Most, if not all, scientists are familiar with the Nuremberg Code, the Belmont Report, and the famously inhumane experiments that made ethical guidelines for conduct of research necessary (for background information on these topics, please see links at the end of the post). And most, if not all, researchers are familiar with the process of submitting the plan for a study to their local Institutional Review Board (IRB) for approval of ethical treatment of study subjects. However, what about situations in which the ethical course of action is unclear?

One of our most recent discussions as trainees in the ASU program was on research ethics. Our group discussed several case studies with a wide variety of ethical dilemmas, including the best way to obtain parental consent in research involving adolescents; working with populations involved in risky health behaviors; what exactly constitutes appropriate incentives for participating in research; and conducting research with participants that may be untrustworthy of researchers. NEP_1350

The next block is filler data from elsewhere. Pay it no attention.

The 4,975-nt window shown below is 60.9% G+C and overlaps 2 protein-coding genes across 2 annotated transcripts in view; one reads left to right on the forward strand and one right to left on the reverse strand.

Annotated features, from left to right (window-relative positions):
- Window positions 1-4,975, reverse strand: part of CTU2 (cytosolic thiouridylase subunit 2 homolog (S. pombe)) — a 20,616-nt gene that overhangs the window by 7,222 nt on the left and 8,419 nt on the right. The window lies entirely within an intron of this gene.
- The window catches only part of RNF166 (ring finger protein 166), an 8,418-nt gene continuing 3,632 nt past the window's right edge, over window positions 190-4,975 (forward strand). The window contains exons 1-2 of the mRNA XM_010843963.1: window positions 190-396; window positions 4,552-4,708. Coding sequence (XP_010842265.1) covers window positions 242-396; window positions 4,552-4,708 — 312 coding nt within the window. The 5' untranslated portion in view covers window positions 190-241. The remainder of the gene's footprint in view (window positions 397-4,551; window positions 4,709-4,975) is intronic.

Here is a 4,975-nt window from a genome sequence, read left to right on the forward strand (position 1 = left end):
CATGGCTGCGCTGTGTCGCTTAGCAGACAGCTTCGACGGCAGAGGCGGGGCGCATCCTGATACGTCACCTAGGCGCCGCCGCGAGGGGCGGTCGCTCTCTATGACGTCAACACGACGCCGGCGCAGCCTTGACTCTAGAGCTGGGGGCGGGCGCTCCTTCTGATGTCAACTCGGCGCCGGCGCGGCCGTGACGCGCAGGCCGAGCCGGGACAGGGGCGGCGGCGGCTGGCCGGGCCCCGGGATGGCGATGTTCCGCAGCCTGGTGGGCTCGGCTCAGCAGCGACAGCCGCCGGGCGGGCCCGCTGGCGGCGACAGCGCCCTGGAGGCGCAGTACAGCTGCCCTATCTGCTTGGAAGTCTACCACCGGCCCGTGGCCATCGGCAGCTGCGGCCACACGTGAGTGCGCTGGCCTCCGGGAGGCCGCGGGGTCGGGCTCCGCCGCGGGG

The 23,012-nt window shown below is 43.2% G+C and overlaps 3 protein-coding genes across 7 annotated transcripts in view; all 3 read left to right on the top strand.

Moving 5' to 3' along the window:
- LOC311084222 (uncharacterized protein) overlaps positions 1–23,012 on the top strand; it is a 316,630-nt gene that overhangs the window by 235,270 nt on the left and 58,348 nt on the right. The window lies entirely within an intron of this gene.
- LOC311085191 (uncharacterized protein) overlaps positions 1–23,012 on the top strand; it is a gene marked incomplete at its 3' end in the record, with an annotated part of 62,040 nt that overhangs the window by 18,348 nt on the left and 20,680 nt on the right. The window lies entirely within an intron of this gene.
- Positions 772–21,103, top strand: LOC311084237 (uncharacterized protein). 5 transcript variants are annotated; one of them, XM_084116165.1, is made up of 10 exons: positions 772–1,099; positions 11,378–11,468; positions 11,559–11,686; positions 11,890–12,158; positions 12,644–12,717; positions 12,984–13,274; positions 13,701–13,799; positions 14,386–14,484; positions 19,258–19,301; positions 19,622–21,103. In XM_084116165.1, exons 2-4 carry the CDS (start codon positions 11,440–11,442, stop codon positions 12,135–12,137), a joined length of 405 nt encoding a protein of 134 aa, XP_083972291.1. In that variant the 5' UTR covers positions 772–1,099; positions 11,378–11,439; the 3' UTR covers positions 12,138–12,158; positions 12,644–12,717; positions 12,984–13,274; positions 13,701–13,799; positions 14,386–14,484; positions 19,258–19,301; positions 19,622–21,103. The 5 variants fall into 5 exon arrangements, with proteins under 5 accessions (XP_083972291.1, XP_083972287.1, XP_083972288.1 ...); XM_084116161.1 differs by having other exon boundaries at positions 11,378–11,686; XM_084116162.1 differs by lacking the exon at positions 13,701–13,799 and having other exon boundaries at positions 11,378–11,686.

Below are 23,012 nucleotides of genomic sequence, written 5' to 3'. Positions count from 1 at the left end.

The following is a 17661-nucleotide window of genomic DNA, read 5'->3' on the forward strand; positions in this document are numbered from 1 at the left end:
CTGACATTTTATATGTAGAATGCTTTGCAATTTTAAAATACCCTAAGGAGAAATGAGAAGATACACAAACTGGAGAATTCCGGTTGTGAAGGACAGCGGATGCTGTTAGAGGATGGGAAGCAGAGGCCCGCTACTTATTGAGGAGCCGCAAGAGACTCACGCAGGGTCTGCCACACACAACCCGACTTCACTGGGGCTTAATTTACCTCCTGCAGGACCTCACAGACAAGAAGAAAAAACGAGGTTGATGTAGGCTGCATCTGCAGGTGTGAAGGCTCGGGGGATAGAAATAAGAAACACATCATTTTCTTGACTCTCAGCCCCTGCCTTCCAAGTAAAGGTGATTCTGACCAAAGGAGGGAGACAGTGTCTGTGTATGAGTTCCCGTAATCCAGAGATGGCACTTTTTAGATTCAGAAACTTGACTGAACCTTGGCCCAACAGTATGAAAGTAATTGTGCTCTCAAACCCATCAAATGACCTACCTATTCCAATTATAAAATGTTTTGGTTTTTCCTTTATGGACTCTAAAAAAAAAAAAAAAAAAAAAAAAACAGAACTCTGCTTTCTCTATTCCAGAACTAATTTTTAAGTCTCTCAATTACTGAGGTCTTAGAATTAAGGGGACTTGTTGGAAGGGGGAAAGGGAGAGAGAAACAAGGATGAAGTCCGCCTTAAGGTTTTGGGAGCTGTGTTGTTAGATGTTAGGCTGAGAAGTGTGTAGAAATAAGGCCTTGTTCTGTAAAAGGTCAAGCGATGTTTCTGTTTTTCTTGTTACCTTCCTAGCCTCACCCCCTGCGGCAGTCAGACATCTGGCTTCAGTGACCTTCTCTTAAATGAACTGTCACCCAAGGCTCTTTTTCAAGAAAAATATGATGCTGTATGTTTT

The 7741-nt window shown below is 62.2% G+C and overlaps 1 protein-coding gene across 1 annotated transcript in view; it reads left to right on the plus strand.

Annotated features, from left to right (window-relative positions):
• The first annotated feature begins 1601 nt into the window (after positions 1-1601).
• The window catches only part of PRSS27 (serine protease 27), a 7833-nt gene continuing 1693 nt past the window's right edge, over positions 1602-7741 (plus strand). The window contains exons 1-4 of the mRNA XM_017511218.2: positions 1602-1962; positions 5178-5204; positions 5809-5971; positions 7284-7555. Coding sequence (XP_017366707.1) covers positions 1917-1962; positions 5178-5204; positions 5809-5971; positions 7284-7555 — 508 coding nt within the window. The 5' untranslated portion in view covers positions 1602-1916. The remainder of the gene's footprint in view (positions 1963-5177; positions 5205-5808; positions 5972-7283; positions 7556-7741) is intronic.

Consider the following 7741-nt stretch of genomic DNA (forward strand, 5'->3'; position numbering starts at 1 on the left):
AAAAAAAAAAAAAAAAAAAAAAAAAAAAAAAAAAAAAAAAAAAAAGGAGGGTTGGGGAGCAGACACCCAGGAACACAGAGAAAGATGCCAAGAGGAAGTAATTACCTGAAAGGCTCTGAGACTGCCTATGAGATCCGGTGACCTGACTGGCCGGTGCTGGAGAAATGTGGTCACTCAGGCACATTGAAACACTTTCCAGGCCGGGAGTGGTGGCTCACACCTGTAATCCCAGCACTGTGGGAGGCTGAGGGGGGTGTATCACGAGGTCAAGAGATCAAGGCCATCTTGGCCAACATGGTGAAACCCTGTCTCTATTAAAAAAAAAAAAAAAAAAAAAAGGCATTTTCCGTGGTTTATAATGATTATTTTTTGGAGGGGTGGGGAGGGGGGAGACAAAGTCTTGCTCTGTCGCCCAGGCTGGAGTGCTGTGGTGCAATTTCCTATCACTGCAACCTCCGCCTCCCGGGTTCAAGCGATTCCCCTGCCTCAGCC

Each of the situations we discussed was uniquely complex, with many different angles, yet with each case, there was a point where a decision had to be made. Whether it was to intervene with adolescents taking serious health risks (even though it was an observational study) or allow an incentive to remain unchanged (even though some researchers may argue that it is high enough to be coercive), researchers in each of these situations had to pick a course of action and deal with the consequences. Discussion among the group allowed class members to see issues from various angles and brainstorm solutions that would not have been apparent if a single person was trying to make that decision on their own.

Researchers have the opportunity to work with a wide variety of populations. It is their responsibility to those populations to be not only good scientists, but good ethicists as well. This includes not just ensuring that literature searches, methods, analyses, and conclusions are of high quality, but that reasoning, motives, and contingency plans are also sound. In nearly every case we considered, the ethical dilemma faced would have been greatly reduced by involving someone with relevant expertise in the research process—such as a consulting psychologist or a respected community member who understood local customs. Including the right people in a study can help improve the design and ensure that ethics are sound.